High-deductible health plans are a growing trend for employers

Posted Saturday, Sep. 28, 2013  comments  Print Reprints
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Cheryl Lopez studies employee health benefits as part of her job at Fort Worth human resources consultant Whitney Smith Co., but she does it part-time.

That means she doesn’t receive her own health insurance through the company. And while her husband has health benefits at his job, his employer doesn’t pick up a share of the high cost of coverage for Cheryl or the couple’s children.

So years ago, Lopez decided a high-deductible health plan was the way to go for her and the kids.

Then, it was a fairly uncommon choice. Today, high-deductible health plans are a fast-growing part of the employee health benefits world with more companies steering employees toward them each year.

“It’s what was affordable at the time,” said Lopez, who has had her current plan, with a $10,000 deductible, about five years and who had a plan with a $5,000 deductible several years before that. “We didn’t go to the doctor all that much. So I kept it, and now it’s where the trend is.”

In 2006, employers reported that just 4 percent of their workers were covered by some type of high-deductible plan, according to a recent study by the Kaiser Family Foundation, a nonpartisan healthcare trends researcher. Today, that has climbed to 20 percent.

Big employers are especially likely to offer them. Kaiser found that 43 percent of firms with 1,000 or more workers had a high-deductible plan as an option.

How they work

High-deductible health plans trade lower premiums for higher out-of-pocket spending by patients. Kaiser found that the average deductible was $2,086 for a single person and just over $4,000 for a family. Deductibles of $5,000 to $10,000 for a family are not unusual.

Preventive care is typically not subject to the deductible. But other care, including prescription drugs and emergency care, may be.

To lessen the shock of a sudden medical expense, the plans are frequently paired with a health savings account, or HSA, that can be funded tax-free. Money put into an HSA is limited, but both workers and employers can contribute and the money is tax-free as long as it’s used for medical expenses, and it belongs to the worker even if he leaves his job.

About two-thirds of employers offering a health plan tied to a health account put money into those accounts for their workers, according to Kaiser.

An annual employer survey by benefits consultant Towers Watson and the National Business Group on Health, found that 59 percent of employers offered some type of HSA-based health plan this year, up from 53 percent in 2011. Eleven percent said they will begin offering them by next year.

Is that a good idea?

It has been good for employers.

In the first year of moving to a high-deductible health plan with a health savings account, employers’ total spending on health benefits declined by $527 per employee, the Employee Benefit Research Institute reported in July. “Cost savings continued over the succeeding three years, albeit at a slower pace,” the study said.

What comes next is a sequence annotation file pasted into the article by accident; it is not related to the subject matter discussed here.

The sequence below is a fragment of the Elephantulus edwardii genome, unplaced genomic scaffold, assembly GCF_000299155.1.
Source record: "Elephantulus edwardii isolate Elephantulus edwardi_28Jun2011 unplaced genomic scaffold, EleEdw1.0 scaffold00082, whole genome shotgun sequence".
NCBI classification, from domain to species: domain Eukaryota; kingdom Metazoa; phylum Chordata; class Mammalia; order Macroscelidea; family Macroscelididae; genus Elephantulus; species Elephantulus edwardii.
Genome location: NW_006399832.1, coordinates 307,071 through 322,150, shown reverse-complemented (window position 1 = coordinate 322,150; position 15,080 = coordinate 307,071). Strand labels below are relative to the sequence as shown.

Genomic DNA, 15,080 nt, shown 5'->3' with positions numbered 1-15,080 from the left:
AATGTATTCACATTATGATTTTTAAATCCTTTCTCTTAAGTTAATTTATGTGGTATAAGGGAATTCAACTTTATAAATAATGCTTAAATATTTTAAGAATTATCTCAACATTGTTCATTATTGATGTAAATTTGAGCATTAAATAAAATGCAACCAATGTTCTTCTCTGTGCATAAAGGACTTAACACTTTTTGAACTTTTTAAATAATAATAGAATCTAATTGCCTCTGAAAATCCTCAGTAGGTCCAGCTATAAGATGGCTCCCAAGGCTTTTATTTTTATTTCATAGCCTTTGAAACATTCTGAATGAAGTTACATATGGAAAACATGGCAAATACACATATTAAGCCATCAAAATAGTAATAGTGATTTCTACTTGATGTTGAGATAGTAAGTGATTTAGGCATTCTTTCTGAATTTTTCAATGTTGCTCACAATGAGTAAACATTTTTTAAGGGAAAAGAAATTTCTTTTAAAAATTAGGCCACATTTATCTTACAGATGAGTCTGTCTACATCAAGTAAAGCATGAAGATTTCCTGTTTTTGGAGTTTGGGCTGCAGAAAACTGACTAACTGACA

It can be good for consumers, unless someone has surgery or an accident or a major illness. Then the costs can pile up.

Lopez said she can testify to that. A round of surgery for a family member was pricey, she said, although she still hasn’t withdrawn money from her HSA. Her family instead puts money each year in a healthcare reimbursement account at her husband’s job and uses that to pay out-of-pocket costs.

Families that enrolled in a high-deductible health plan spent 14 percent less on care, on average, than families in traditional plans, according to a Rand study of claims data for 53 large employers.

Another study found that people with high-deductible plans went to the emergency room 16 percent less than people insured by the same company but with lower deductibles. It said the biggest difference was trips for low-severity problems.

Not for everyone

Proponents of high-deductible health plans say that requiring consumers to pay a larger share of their own healthcare costs helps reduce spending on unnecessary care.

But the Rand study and others have found that when people have to pay more out of pocket for their care, they also skimp on care they need, such as preventive cancer screenings.

“When people are considering a high-deductible plan, I always say, ‘Could you come up with the whole deductible all at one time?’” Amelia Haviland, an associate professor of statistics and health policy at Carnegie Mellon University, told Kaiser Health News. “If it’s going to keep you from going to the emergency department when you really need to go, don’t choose that plan,” she said.

The Affordable Care Act throws a wrinkle into high-deductible plans that are being sold in the individual and small group market.

A “catastrophic” plan will be available through the Health Insurance Marketplace, but only to people under age 30. Those plans can carry deductibles of $6,350 for individuals and $12,700 for families, but must still pay for preventive care and three doctor visits a year.

Private plans already in effect can be “grandfathered” in, although that’s not a given. For example, Lopez says she still doesn’t know how her longtime policy will be affected.

And there’s less impact still on high-deductible plans offered through employers.

Large employers — and growing numbers of smaller employers — generally self-insure their employees’ medical benefits. That exempts them from most of the provisions of the ACA.

Jim Fuquay, 817-390-7552 Twitter: @jimfuquay

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